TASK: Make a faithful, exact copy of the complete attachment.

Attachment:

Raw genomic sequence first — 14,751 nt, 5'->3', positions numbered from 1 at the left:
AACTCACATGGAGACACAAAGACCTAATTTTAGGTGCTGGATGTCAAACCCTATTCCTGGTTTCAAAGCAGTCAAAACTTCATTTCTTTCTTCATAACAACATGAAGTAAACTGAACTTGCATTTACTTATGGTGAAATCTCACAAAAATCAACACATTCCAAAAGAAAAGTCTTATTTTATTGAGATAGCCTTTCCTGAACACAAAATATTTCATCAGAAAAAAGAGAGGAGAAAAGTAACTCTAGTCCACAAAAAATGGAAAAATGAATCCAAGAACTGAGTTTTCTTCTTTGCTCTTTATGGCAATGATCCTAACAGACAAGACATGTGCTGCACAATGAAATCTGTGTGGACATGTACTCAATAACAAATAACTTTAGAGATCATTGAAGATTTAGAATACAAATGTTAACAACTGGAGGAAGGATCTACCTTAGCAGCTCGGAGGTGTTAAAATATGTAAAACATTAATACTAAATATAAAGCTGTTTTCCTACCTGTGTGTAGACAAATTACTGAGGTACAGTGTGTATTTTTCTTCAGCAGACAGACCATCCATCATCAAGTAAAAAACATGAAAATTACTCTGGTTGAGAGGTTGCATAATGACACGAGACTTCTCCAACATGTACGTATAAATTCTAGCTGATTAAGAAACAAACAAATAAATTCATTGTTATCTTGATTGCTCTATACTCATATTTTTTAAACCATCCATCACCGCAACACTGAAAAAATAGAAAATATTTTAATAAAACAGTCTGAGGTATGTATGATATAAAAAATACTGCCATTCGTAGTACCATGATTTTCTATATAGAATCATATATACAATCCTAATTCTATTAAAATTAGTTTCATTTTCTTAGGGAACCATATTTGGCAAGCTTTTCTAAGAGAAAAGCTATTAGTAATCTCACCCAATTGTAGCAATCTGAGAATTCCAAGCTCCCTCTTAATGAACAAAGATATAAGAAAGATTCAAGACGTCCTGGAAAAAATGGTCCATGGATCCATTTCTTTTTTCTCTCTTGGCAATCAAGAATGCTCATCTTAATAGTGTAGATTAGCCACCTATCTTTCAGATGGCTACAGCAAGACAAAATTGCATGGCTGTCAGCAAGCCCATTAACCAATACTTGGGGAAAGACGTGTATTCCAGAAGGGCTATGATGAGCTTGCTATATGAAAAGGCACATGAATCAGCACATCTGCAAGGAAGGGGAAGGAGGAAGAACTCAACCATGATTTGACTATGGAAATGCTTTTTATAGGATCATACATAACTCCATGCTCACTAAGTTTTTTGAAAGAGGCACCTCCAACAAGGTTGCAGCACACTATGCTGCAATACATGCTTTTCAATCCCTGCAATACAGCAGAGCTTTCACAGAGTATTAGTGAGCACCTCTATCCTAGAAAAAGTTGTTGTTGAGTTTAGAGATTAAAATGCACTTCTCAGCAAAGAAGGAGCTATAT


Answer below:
Raw genomic sequence first — 14,751 nt, 5'->3', positions numbered from 1 at the left:
AACTCACATGGAGACACAAAGACCTAATTTTAGGTGCTGGATGTCAAACCCTATTCCTGGTTTCAAAGCAGTCAAAACTTCATTTCTTTCTTCATAACAACATGAAGTAAACTGAACTTGCATTTACTTATGGTGAAATCTCACAAAAATCAACACATTCCAAAAGAAAAGTCTTATTTTATTGAGATAGCCTTTCCTGAACACAAAATATTTCATCAGAAAAAAGAGAGGAGAAAAGTAACTCTAGTCCACAAAAAATGGAAAAATGAATCCAAGAACTGAGTTTTCTTCTTTGCTCTTTATGGCAATGATCCTAACAGACAAGACATGTGCTGCACAATGAAATCTGTGTGGACATGTACTCAATAACAAATAACTTTAGAGATCATTGAAGATTTAGAATACAAATGTTAACAACTGGAGGAAGGATCTACCTTAGCAGCTCGGAGGTGTTAAAATATGTAAAACATTAATACTAAATATAAAGCTGTTTTCCTACCTGTGTGTAGACAAATTACTGAGGTACAGTGTGTATTTTTCTTCAGCAGACAGACCATCCATCATCAAGTAAAAAACATGAAAATTACTCTGGTTGAGAGGTTGCATAATGACACGAGACTTCTCCAACATGTACGTATAAATTCTAGCTGATTAAGAAACAAACAAATAAATTCATTGTTATCTTGATTGCTCTATACTCATATTTTTTAAACCATCCATCACCGCAACACTGAAAAAATAGAAAATATTTTAATAAAACAGTCTGAGGTATGTATGATATAAAAAATACTGCCATTCGTAGTACCATGATTTTCTATATAGAATCATATATACAATCCTAATTCTATTAAAATTAGTTTCATTTTCTTAGGGAACCATATTTGGCAAGCTTTTCTAAGAGAAAAGCTATTAGTAATCTCACCCAATTGTAGCAATCTGAGAATTCCAAGCTCCCTCTTAATGAACAAAGATATAAGAAAGATTCAAGACGTCCTGGAAAAAATGGTCCATGGATCCATTTCTTTTTTCTCTCTTGGCAATCAAGAATGCTCATCTTAATAGTGTAGATTAGCCACCTATCTTTCAGATGGCTACAGCAAGACAAAATTGCATGGCTGTCAGCAAGCCCATTAACCAATACTTGGGGAAAGACGTGTATTCCAGAAGGGCTATGATGAGCTTGCTATATGAAAAGGCACATGAATCAGCACATCTGCAAGGAAGGGGAAGGAGGAAGAACTCAACCATGATTTGACTATGGAAATGCTTTTTATAGGATCATACATAACTCCATGCTCACTAAGTTTTTTGAAAGAGGCACCTCCAACAAGGTTGCAGCACACTATGCTGCAATACATGCTTTTCAATCCCTGCAATACAGCAGAGCTTTCACAGAGTATTAGTGAGCACCTCTATCCTAGAAAAAGTTGTTGTTGAGTTTAGAGATTAAAATGCACTTCTCAGCAAAGAAGGAGCTATAT